Flu jab could cut risk of stroke by quarter

Flu jab could cut risk of stroke by quarter


Having the seasonal flu jab could reduce the risk of suffering a stroke by almost a quarter, researchers have found. Academics from Nottingham and Lincoln universities discovered that patients who had been vaccinated against influenza were 24 per cent less likely to suffer a stroke in the same flu season. In 2010, the same research team showed a similar link between flu vaccination and reduced risk of heart attack. It is believe the flu virus causes widespread inflammation which triggers plaques in the arteries to erupt and also forces the heart to work harder.


Niro Siriwardena, Professor of Primary and Pre-hospital Healthcare in the School of Health and Social Care at the University of Lincoln said: "We know that cardiovascular diseases tend to hit during winter and that the risks may be heightened by respiratory infections such as flu. "Our study showed a highly significant association between flu vaccination and reduced risk of stroke within the same flu season. The results were consistent with our previous research into heart attack risk."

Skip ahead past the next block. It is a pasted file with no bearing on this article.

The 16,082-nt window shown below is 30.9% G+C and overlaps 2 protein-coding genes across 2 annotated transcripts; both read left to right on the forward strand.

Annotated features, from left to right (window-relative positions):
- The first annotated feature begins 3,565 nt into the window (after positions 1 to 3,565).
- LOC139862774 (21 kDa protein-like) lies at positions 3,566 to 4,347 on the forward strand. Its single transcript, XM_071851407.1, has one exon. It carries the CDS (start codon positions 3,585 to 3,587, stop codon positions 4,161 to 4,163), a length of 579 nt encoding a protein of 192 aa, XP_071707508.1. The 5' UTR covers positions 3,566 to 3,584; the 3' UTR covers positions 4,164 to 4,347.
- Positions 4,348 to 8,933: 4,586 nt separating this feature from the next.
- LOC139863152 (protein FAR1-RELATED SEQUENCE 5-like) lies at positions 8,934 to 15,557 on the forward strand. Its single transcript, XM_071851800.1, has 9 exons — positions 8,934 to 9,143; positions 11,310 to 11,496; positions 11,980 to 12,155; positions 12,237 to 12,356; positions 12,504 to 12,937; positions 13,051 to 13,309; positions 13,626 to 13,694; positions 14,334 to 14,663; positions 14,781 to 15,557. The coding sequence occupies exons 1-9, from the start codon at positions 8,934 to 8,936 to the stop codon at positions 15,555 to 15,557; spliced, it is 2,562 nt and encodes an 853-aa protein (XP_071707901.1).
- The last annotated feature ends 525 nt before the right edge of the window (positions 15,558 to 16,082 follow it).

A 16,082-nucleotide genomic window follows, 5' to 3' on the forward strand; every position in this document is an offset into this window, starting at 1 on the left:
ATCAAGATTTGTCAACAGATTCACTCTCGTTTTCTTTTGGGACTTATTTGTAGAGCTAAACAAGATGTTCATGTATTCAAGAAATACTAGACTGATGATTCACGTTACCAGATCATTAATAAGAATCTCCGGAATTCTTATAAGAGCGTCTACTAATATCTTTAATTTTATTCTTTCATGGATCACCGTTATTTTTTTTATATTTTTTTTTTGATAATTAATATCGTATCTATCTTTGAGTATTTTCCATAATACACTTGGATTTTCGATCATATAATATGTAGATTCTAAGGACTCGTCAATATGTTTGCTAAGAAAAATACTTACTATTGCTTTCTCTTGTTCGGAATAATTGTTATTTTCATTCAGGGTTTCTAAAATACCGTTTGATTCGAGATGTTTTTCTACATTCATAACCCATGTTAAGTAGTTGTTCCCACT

The study analysed the records of more than 47,000 stroke patients between 2001 and 2009 and compared them to a similar number of people in a control group. They found flu vaccination was associated with a 24 per cent reduction in risk of stroke when all other variations were accounted for. The reduction was strongest if the vaccination was given early in the flu season.


Professor Siriwardena added: "Further experimental studies would be needed to better understand the relationship between flu vaccination and stroke risk. "However, these findings reinforce the value of the UK’s national flu vaccination programme with reduced risk of stroke appearing to be an added health benefit."


In the UK the seasonal flu vaccination is recommended for everyone over 65 years of age and other at-risk groups, such as those with disabilities or chronic illnesses. Take-up of the vaccine across England is lower than national targets at 74 per cent for over-65s in 2011/12 and around 52 per cent for under-65s in at-risk groups. Their findings are reported in the scientific journal Vaccine.


By Sarah Knapton,


The Telegraph, the 21st of February, 2014.


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